Best and Worst States to Be a Doctor

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The level of education required to become a doctor in the United States necessitates an investment of both time and money. After 8 years of undergraduate and postgraduate studies, 75% of medical school graduates in 2018 are carrying student loan debt. And half of those in debt owe $200,000 or more.

Even though physicians are among the highest paid professionals in the labor force, paying off that much debt is no small task. As the average compensation of general practitioners varies by state, where medical school graduates choose to practice can affect how long it will take them to pay off their student debt.

As in other professions, for doctors, compensation is just one of many factors to consider when deciding where to work. Hospitals across the country are not necessarily equally desirable work environments. As determined by measures such as average emergency room wait times, readmission rates, and mortality rates, the efficacy and efficiency of hospitals varies considerably across the country.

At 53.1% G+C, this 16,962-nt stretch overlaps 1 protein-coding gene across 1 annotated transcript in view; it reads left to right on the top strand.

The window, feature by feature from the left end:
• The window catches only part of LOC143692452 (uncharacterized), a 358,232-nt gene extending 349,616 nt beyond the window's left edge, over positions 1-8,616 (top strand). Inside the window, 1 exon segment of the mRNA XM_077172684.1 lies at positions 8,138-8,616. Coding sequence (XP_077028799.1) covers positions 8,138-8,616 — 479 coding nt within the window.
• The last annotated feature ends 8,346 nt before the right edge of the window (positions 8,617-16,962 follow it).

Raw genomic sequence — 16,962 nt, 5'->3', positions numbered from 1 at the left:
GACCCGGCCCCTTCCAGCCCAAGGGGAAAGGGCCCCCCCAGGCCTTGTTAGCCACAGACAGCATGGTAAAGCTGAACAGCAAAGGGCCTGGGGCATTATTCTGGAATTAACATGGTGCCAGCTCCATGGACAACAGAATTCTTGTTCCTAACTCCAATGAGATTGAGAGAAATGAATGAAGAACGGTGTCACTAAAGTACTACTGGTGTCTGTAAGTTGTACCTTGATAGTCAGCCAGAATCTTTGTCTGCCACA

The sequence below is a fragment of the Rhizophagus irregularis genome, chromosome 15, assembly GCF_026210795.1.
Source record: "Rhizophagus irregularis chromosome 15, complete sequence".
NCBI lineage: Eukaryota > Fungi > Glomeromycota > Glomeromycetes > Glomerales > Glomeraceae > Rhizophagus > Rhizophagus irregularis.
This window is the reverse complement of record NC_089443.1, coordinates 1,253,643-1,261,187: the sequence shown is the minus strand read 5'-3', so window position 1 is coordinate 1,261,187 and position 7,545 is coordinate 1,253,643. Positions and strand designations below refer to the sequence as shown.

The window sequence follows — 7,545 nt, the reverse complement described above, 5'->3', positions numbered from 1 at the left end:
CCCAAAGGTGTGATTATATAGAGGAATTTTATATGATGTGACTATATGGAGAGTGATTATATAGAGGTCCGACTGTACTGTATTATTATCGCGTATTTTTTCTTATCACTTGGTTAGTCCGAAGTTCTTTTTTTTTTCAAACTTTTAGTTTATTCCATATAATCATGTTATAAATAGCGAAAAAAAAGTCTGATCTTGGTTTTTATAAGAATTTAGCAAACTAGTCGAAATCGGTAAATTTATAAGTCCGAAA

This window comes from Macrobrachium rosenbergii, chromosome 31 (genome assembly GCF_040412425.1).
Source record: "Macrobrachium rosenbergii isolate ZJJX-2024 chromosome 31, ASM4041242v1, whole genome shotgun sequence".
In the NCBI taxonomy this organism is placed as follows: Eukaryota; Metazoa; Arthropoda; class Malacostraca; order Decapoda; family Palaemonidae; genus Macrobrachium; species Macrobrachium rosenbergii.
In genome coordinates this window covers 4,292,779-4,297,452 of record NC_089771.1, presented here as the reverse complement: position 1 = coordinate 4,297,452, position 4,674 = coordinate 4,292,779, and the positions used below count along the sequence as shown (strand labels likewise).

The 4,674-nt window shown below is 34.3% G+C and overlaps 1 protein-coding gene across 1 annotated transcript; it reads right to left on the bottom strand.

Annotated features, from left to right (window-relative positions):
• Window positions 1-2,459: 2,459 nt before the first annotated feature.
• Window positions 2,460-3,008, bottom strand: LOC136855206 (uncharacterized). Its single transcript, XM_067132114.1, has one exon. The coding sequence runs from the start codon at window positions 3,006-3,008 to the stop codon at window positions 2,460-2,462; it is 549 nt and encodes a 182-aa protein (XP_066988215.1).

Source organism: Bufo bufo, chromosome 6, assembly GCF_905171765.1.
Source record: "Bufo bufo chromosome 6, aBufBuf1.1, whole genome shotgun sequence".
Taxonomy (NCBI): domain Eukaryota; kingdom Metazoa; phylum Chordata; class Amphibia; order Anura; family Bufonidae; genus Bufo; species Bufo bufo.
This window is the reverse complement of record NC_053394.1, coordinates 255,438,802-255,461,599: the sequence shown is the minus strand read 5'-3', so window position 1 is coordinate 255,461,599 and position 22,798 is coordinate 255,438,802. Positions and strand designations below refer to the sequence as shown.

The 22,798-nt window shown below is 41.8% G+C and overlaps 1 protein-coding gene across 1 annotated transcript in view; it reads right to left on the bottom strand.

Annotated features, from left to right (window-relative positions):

To identify the best and worst states for doctors, 24/7 Wall St. reviewed several measures meant to guage of the quality of the system in which doctors work. We included in our analysis the average salary of general practitioners as a proxy for salaries of physicians as a broad group. In addition to general practitioner salary, our index includes average emergency room wait time, the share of patients readmitted to the hospital within 30 days of treatment — often an indication of hospital error — and the share of patients who die of certain conditions within 30 days of treatment. States are ranked from best to worst.

Click here to see the best and worst states for doctors.
Click here to read our methodology.